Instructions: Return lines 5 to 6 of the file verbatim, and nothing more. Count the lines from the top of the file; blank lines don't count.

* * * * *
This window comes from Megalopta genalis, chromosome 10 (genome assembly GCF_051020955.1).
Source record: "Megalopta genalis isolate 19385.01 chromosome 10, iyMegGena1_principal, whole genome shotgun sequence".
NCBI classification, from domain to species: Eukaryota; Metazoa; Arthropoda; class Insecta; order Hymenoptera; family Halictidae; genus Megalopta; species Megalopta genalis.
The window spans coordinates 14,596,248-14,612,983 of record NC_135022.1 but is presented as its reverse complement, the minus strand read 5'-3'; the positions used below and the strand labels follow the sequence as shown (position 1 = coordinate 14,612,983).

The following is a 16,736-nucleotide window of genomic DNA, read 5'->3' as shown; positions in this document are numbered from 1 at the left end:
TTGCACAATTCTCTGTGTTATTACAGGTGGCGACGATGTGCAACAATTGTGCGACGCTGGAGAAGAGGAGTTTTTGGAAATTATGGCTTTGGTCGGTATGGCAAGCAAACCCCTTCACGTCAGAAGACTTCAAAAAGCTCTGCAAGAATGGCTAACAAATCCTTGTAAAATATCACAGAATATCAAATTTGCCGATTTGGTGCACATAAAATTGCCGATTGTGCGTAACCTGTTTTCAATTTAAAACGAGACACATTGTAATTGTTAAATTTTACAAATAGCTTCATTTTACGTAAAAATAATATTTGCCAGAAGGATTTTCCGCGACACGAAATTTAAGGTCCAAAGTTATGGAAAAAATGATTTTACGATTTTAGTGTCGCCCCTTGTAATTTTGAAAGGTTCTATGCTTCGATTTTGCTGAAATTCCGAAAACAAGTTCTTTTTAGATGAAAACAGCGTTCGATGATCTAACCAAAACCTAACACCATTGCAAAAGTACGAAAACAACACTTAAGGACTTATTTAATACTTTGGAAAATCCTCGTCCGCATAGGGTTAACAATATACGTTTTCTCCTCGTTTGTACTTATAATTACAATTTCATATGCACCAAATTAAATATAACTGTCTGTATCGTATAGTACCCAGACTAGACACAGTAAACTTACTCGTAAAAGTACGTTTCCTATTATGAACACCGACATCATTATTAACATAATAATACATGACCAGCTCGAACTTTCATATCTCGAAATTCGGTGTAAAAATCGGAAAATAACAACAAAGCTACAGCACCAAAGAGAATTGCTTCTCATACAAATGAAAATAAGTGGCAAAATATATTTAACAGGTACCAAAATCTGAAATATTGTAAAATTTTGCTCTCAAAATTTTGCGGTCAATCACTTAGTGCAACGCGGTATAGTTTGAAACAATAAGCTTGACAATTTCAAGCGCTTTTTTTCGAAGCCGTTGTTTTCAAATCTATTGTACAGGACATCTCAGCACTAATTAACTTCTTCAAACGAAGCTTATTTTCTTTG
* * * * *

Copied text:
The following is a 16,736-nucleotide window of genomic DNA, read 5'->3' as shown; positions in this document are numbered from 1 at the left end:
TTGCACAATTCTCTGTGTTATTACAGGTGGCGACGATGTGCAACAATTGTGCGACGCTGGAGAAGAGGAGTTTTTGGAAATTATGGCTTTGGTCGGTATGGCAAGCAAACCCCTTCACGTCAGAAGACTTCAAAAAGCTCTGCAAGAATGGCTAACAAATCCTTGTAAAATATCACAGAATATCAAATTTGCCGATTTGGTGCACATAAAATTGCCGATTGTGCGTAACCTGTTTTCAATTTAAAACGAGACACATTGTAATTGTTAAATTTTACAAATAGCTTCATTTTACGTAAAAATAATATTTGCCAGAAGGATTTTCCGCGACACGAAATTTAAGGTCCAAAGTTATGGAAAAAATGATTTTACGATTTTAGTGTCGCCCCTTGTAATTTTGAAAGGTTCTATGCTTCGATTTTGCTGAAATTCCGAAAACAAGTTCTTTTTAGATGAAAACAGCGTTCGATGATCTAACCAAAACCTAACACCATTGCAAAAGTACGAAAACAACACTTAAGGACTTATTTAATACTTTGGAAAATCCTCGTCCGCATAGGGTTAACAATATACGTTTTCTCCTCGTTTGTACTTATAATTACAATTTCATATGCACCAAATTAAATATAACTGTCTGTATCGTATAGTACCCAGACTAGACACAGTAAACTTACTCGTAAAAGTACGTTTCCTATTATGAACACCGACATCATTATTAACATAATAATACATGACCAGCTCGAACTTTCATATCTCGAAATTCGGTGTAAAAATCGGAAAATAACAACAAAGCTACAGCACCAAAGAGAATTGCTTCTCATACAAATGAAAATAAGTGGCAAAATATATTTAACAGGTACCAAAATCTGAAATATTGTAAAATTTTGCTCTCAAAATTTTGCGGTCAATCACTTAGTGCAACGCGGTATAGTTTGAAACAATAAGCTTGACAATTTCAAGCGCTTTTTTTCGAAGCCGTTGTTTTCAAATCTATTGTACAGGACATCTCAGCACTAATTAACTTCTTCAAACGAAGCTTATTTTCTTTG